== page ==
xt7p8c9r553r https://exploreuk.uky.edu/dips/xt7p8c9r553r/data/mets.xml The Kentucky Kernel Kentucky -- Lexington The Kentucky Kernel 1973-01-22 Earlier Titles: Idea of University of Kentucky, The State College Cadet newspapers  English   Contact the Special Collections Research Center for information regarding rights and use of this collection. The Kentucky Kernel  The Kentucky Kernel, January 22, 1973 text The Kentucky Kernel, January 22, 1973 1973 1973-01-22 2020 true xt7p8c9r553r section xt7p8c9r553r The

Vol. LXIV No. 76 an independent student newspaper


Monday, January
Twelve pages

22, 1973

Anti-war rally at courthouse
draws 400-500 demonstrators

Kernel Staff Writer

A midday anti—war rally sponsored by
the Lexington "End the War Now (‘om-
mittee” attracted between 400 and 500
people at the Fayette (‘ounty (‘ourt House

The rally began at the Student (‘enter
l’atio at 11 am. with introductory
speeches by Student Government
President Scott Wendelsdorf. People's
Party member Jill Raymond. committee
member l)on Pratt. and David Smith. a
member of the Student Mobilization

crowd saying. "We are not out here today

because we want to be, but because we
have to be."

Wendelsdorf quoted statistics compiled
by the New York Times showing what
would have happened if the Vietnam war
had been held in the l'.S. “6.4 million
people would have been killed." said

"There would have been 15 million
people wounded if we had been attacked as
Vietnam has," Wendelsdorf continued
“90.4 million American people would have
become refugees. And 12 percent of the
.\merican land. that's from the Eastern
seaboard to someplace like (llllt). would
haye been detohated it that war had been
held here.” he said

Hopes to 'build up' store
Pratt to manage Student Services

ll) (‘ \HUI. ll.\Hl)|St)\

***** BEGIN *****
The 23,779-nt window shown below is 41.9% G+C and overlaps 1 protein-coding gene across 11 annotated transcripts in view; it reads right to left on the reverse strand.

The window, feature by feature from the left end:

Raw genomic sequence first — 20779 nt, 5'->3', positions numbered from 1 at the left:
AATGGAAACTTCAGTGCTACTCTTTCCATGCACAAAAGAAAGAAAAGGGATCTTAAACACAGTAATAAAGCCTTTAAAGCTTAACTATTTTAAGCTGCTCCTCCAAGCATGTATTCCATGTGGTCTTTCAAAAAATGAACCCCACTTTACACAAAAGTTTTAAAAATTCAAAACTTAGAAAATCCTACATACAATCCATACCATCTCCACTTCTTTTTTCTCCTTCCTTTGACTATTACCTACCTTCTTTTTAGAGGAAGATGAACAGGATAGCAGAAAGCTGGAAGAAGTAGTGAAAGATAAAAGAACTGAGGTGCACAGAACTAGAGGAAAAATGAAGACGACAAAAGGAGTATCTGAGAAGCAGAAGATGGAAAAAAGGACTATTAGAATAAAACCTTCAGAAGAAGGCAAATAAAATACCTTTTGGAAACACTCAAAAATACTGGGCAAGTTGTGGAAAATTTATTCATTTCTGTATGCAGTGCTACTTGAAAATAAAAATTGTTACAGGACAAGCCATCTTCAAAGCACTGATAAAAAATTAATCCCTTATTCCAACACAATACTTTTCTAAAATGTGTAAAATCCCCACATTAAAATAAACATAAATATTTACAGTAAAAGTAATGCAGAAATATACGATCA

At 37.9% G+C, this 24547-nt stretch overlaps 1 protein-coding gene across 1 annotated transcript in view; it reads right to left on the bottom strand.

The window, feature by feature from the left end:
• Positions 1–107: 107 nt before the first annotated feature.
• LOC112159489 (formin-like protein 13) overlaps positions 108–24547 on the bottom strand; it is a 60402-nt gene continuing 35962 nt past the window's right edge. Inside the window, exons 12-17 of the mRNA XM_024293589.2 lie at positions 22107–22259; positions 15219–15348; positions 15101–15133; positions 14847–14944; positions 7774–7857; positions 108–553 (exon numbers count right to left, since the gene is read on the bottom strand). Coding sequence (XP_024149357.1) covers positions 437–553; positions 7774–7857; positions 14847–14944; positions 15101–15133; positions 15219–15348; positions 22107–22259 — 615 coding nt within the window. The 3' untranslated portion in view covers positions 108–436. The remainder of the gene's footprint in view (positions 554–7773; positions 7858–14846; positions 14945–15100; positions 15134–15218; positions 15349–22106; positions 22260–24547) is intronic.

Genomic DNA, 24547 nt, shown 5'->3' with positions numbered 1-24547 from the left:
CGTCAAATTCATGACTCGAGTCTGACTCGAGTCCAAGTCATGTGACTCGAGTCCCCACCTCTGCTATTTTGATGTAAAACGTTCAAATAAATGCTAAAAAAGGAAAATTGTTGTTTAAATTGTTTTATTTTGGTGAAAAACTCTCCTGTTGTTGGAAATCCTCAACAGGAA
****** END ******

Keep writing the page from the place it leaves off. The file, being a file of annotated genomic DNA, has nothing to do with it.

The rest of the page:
Kernel Staff H riter
lion l’ratt. toimer l‘K student
the new :iianager of Student Services Inc
this spring Matt has a background in
business and is “interested in building up

\\lll he

the store H
The store opened .\ug 33. 1972 under the
management of Mark Fer/er

li‘etzer is retiring from the iob to devote


more tune to school work because of a

l consultant to the store and w ill continue
his ettoi ts "towards deielopmg the idea of
a student economic community iii the form
of .: i'ecogni/ed student organi/ation ”

sl\( If 'I'III'I store is a student operated
ltllslllt'SS. Vet/er said. e\pccted expansion
of the store will open positions for "in
tcriiship t‘\l)t‘l'lt‘llt'(‘ for students in ac
counting. business administration and
marketing "

The store is a "\ iable student activity"

\\ [*INI)EII,SI)()I{P' .\LS() said he was
willing to bet that American troops will
still be in Vietnam next year unless the call
of "Out Now'” is raised across the

Following the introductory speeches. the
crowd of over 300 marched down South
Limestone Street behind a black casket
with. "50.000 American Dead" written
across its side The protesters carried
signs and shouted slogans of. “Out Now”
and “()ne. two three. tour. we don‘t want
ltick Nixon's war'" as they walked down
the street They were met by another ioo
people as they reached the courthouse on
Main Street

llill ltarr. co chairtwrson ot the ”End the

among students Vet/er said

\'I‘ 'I‘IIIS 'l'|\ll‘:. the store has It large
st'lt‘t‘ltttll of records. a few school supplies
and a \cro\ copy machine whit h charges
it ct'illi- per top). in the near future. the
store will also carry supplies used mainly
.-\ll items in the

store are sold at a go perctnt discount

l\\ architecture students

'l'la- store is a nonprofit organi/ation for
the benefit of students To succeed it must

operate in the area between breaking even

University of Kentucky
Lexington, Kentucky 40506

Addressing courthouse rally
War Now committee". greeted the crowd
by expressing his opinion that most people
were there to “express moral indignation
over a war that has gone on too long and
has cost too many lives ’

It \ltlt l\'l‘ltt)l)l‘('rll) the first speaker.
Dr Ralph Miller. an Assistant Professor of
at l K. who spoke
primarily the bombed tach Mai
Hospital in Hanoi He urged everyone to
tontribute to former l' S Attorney
tit-neral Ramsey t'lark's attempts to raise


s: million to rebuild the hospital

The next speaker was ,'\largaret Wen-
iit-lsdort. head of the committee for
Socialist Sisterhood Wendelsdort said the
"liberation of Vietnam can only come Wllh
the liberation of everyone ”

She said the war was not a fluke but a
ploy carried on for American business
interests it is a tremendous source of

profits for l' S business it afforded many

‘1‘ i... ‘12-"~\. z i -' ‘ “1' ' ”i‘;.' 2 i ..
iiiiningdtsiit togi ttllltlt lit 1 still is butissiitttiuigtiom lickof itcognition ”Hi 1 small mirgin of profit (ontinued on Page 8. Col. 3

The cost of

an education